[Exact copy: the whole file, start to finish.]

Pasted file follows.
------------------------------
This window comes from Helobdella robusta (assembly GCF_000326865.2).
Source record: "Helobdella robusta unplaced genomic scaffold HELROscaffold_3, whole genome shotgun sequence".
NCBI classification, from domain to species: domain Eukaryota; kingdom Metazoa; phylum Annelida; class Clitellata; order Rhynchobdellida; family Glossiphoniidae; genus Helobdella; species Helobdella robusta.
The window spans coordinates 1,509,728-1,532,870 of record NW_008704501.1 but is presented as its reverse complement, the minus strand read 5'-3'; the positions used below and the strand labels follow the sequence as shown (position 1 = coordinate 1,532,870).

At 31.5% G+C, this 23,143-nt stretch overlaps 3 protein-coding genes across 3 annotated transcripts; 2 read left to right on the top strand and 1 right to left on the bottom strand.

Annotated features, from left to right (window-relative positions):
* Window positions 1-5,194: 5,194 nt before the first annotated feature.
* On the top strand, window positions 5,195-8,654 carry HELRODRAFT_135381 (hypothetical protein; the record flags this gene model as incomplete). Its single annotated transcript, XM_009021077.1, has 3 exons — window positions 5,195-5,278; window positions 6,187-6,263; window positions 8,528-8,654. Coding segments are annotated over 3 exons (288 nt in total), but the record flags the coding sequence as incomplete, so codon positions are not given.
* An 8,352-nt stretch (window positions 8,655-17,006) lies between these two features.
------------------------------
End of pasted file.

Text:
This window comes from Helobdella robusta (assembly GCF_000326865.2).
Source record: "Helobdella robusta unplaced genomic scaffold HELROscaffold_3, whole genome shotgun sequence".
NCBI classification, from domain to species: domain Eukaryota; kingdom Metazoa; phylum Annelida; class Clitellata; order Rhynchobdellida; family Glossiphoniidae; genus Helobdella; species Helobdella robusta.
The window spans coordinates 1,509,728-1,532,870 of record NW_008704501.1 but is presented as its reverse complement, the minus strand read 5'-3'; the positions used below and the strand labels follow the sequence as shown (position 1 = coordinate 1,532,870).

At 31.5% G+C, this 23,143-nt stretch overlaps 3 protein-coding genes across 3 annotated transcripts; 2 read left to right on the top strand and 1 right to left on the bottom strand.

Annotated features, from left to right (window-relative positions):
* Window positions 1-5,194: 5,194 nt before the first annotated feature.
* On the top strand, window positions 5,195-8,654 carry HELRODRAFT_135381 (hypothetical protein; the record flags this gene model as incomplete). Its single annotated transcript, XM_009021077.1, has 3 exons — window positions 5,195-5,278; window positions 6,187-6,263; window positions 8,528-8,654. Coding segments are annotated over 3 exons (288 nt in total), but the record flags the coding sequence as incomplete, so codon positions are not given.
* An 8,352-nt stretch (window positions 8,655-17,006) lies between these two features.